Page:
President of Mortgage Brokerage Admits Fraud

Allison Tussey —  August 10, 2010 — Leave a comment

David Ramnauth, 54, Levittown, New York, the former President of GuyAmerican Funding Corp., a Queens, New York, mortgage brokerage firm, pled guilty in Manhattan federal court to conspiracy to commit bank and wire fraud. Ramnauth was charged in a Superseding Indictment along with eight other defendants for their participation in a scheme that defrauded banks out of more than $23 million in home mortgage loans.

According to the Superseding Indictment and statements made during the proceedings in this case before U.S. District Judge Shira A. Scheindlin: Ramnauth, the President of GuyAmerican Funding Corp., facilitated a massive mortgage fraud scheme that was being conducted through a GuyAmerican branch office located on Liberty Avenue, Jamaica, New York. Three of the defendants charged in the scheme, Peggy Persaud, Orette Killikelly, and George Esso, were loan officers at GuyAmerican, and received thousands of dollars in commissions based on fraudulent loan applications submitted to lenders.

Three other defendants charged in the scheme, Elton Lord, Rafick Baksh, and Mahamood Hussain, worked with GuyAmerican loan officers to recruit homeowners in financial distress who were willing to sell their homes. They used “straw buyers” — persons who posed as home buyers in exchange for a fee, but who had no intention of living in the mortgaged properties — to perpetrate the scheme. The defendants arranged home sales between these distressed sellers and these straw buyers, and
obtained mortgage loans using fraudulent representations, including about the supposed purchasers’ net worth, employment, and income. The defendants re-sold, or flipped, properties multiple times between different straw buyers, stripping the equity from those properties as they were resold with inflated market values. For example, a property purchased by a straw buyer in December 2006 in Queens, New York, for $355,000 was resold to another straw buyer in April 2007 — only four months later — for $680,000, with the profit going to the defendants and their co-conspirators. In addition, the defendants often arranged for a single straw buyer to purchase multiple properties within days or weeks of each other, without disclosing the prior purchases on the subsequent loan applications.

The loan applications submitted to the lenders contained numerous false statements about the straw buyers, who often had little or no assets and modest or no incomes. The loan applications therefore contained false statements about the supposed borrowers’ employment, income, assets, and existing debt. In addition, the loan applications falsely represented that the straw buyers intended to reside in the properties, when in fact they did not. Two others acted as the closing attorneys for most of the transactions and facilitated the fraud by disbursing illicit payments to co-conspirators. After becoming aware that fraudulent loans were being submitted under the GuyAmerican license, Ramnauth directed through a loan officer at GuyAmerican to have the closing attorneys set aside six months’ worth of mortgage  payments from the closing proceeds, so that the lenders would not discover the scheme. Ramnauth was also aware that Lord, Baksh and Hussain were engaging in equity stripping in the sham real estate transactions, but permitted them to originate additional fraudulent loans under the GuyAmerican license, and continued to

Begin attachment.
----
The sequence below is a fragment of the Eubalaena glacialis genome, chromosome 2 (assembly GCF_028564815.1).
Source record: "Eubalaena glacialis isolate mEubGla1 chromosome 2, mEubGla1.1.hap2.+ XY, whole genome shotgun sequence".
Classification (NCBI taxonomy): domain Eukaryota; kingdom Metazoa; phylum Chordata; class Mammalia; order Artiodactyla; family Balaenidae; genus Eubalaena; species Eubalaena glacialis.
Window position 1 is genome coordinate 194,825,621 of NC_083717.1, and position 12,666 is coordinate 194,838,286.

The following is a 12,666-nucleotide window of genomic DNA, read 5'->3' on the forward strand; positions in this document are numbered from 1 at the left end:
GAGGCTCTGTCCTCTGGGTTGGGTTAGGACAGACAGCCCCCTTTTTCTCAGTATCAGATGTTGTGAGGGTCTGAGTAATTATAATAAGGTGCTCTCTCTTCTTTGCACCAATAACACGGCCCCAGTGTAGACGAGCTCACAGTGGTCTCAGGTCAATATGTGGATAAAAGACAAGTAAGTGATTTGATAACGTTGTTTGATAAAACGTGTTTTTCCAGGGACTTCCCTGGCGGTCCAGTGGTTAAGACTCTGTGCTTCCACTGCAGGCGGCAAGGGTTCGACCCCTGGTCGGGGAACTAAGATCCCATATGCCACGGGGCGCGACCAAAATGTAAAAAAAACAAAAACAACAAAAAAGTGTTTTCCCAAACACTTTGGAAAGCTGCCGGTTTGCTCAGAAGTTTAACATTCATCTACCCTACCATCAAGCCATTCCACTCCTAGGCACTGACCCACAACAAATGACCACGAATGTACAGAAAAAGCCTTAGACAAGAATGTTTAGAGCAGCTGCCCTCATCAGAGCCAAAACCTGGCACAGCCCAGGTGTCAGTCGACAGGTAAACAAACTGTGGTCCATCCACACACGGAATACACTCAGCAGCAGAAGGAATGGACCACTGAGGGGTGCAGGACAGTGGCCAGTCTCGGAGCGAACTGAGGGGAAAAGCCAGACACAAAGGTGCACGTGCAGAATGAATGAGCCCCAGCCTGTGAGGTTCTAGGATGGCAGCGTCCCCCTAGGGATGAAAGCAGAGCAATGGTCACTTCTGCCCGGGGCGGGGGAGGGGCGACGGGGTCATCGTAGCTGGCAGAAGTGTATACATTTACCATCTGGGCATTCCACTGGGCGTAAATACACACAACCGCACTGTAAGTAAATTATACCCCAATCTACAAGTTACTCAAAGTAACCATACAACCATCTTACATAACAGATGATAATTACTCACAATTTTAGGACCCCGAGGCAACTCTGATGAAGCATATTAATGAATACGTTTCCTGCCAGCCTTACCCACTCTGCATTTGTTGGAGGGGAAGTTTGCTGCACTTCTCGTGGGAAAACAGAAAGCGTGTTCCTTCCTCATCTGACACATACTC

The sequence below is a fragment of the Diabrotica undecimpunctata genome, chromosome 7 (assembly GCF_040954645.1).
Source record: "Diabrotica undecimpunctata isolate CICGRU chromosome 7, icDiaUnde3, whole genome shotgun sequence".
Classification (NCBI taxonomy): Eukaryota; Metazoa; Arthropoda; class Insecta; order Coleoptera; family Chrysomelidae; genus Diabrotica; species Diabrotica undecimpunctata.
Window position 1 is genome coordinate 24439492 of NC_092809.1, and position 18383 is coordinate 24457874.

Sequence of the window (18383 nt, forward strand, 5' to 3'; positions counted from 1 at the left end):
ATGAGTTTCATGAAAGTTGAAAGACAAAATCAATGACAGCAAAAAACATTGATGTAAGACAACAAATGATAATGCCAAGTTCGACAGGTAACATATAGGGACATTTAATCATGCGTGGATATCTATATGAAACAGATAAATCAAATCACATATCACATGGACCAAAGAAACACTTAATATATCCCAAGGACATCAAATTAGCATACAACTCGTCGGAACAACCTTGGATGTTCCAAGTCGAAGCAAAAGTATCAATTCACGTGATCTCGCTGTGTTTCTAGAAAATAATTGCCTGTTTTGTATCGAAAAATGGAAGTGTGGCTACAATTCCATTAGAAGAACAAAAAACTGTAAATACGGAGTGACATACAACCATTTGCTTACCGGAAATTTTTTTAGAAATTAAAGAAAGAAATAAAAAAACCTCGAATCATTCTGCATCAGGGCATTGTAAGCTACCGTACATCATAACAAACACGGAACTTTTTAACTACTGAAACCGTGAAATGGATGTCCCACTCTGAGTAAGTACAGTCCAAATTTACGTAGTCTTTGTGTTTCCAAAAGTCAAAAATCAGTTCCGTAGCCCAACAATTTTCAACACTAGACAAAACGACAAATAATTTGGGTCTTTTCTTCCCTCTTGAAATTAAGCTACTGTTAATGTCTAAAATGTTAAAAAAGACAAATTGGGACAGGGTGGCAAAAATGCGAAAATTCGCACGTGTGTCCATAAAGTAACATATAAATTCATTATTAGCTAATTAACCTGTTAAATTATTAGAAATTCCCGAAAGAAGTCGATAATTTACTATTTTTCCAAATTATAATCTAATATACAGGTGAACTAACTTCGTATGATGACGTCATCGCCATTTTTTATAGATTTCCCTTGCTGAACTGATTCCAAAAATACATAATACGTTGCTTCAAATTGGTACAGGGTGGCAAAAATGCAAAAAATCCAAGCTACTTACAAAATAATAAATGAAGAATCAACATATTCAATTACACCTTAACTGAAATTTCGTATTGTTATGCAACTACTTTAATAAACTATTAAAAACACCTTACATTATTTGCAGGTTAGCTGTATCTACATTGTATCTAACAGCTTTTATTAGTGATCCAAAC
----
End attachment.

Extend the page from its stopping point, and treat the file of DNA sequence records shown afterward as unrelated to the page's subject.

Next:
make commission payments to loan officers in connection with the fraudulent loans.

Ramnauth faces a maximum penalty of 30 years in prison. He will also be required to forfeit the proceeds of his offenses. Peggy Persaud, Orette Killikelly, and Elton Lord previously pled guilty. Defendants Rafick Baksh and Mahamood Hussain remain at large.

Preet Bharara, the United States Attorney for the Southern District of New York, announced the guilty plea.

Manhattan U.S. Attorney Bharara praised the investigative work of the Federal Bureau of Investigation and the New York State Banking Department and thanked them for their assistance in this case.

This case was part of the coordinated takedown of “Operation Bad Deeds,” a joint federal, state, and local law enforcement operation targeting mortgage fraud crimes,  announced on October 15, 2009, in which 41 defendants were charged in various mortgage fraud scams in New York, Pennsylvania, Ohio, and North Carolina.

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Allison Tussey

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